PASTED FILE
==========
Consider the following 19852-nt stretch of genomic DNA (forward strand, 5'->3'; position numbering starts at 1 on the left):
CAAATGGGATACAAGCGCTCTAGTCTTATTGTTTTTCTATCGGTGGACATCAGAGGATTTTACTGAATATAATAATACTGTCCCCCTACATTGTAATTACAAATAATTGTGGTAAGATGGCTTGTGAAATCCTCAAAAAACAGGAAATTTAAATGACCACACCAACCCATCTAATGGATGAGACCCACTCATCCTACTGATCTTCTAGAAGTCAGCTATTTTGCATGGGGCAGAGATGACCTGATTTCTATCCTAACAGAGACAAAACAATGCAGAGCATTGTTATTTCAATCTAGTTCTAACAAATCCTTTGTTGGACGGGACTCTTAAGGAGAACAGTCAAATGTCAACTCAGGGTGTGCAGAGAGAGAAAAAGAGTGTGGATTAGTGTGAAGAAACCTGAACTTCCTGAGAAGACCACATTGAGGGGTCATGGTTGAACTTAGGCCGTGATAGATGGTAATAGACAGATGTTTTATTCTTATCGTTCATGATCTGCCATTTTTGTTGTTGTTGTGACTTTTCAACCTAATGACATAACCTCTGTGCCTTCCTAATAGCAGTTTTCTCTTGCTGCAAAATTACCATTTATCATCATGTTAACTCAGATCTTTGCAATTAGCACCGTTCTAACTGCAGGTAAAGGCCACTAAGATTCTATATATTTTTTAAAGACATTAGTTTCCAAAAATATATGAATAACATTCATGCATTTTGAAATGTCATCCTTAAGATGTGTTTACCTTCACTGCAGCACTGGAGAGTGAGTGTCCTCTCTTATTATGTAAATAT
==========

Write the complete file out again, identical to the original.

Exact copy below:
Consider the following 19852-nt stretch of genomic DNA (forward strand, 5'->3'; position numbering starts at 1 on the left):
CAAATGGGATACAAGCGCTCTAGTCTTATTGTTTTTCTATCGGTGGACATCAGAGGATTTTACTGAATATAATAATACTGTCCCCCTACATTGTAATTACAAATAATTGTGGTAAGATGGCTTGTGAAATCCTCAAAAAACAGGAAATTTAAATGACCACACCAACCCATCTAATGGATGAGACCCACTCATCCTACTGATCTTCTAGAAGTCAGCTATTTTGCATGGGGCAGAGATGACCTGATTTCTATCCTAACAGAGACAAAACAATGCAGAGCATTGTTATTTCAATCTAGTTCTAACAAATCCTTTGTTGGACGGGACTCTTAAGGAGAACAGTCAAATGTCAACTCAGGGTGTGCAGAGAGAGAAAAAGAGTGTGGATTAGTGTGAAGAAACCTGAACTTCCTGAGAAGACCACATTGAGGGGTCATGGTTGAACTTAGGCCGTGATAGATGGTAATAGACAGATGTTTTATTCTTATCGTTCATGATCTGCCATTTTTGTTGTTGTTGTGACTTTTCAACCTAATGACATAACCTCTGTGCCTTCCTAATAGCAGTTTTCTCTTGCTGCAAAATTACCATTTATCATCATGTTAACTCAGATCTTTGCAATTAGCACCGTTCTAACTGCAGGTAAAGGCCACTAAGATTCTATATATTTTTTAAAGACATTAGTTTCCAAAAATATATGAATAACATTCATGCATTTTGAAATGTCATCCTTAAGATGTGTTTACCTTCACTGCAGCACTGGAGAGTGAGTGTCCTCTCTTATTATGTAAATAT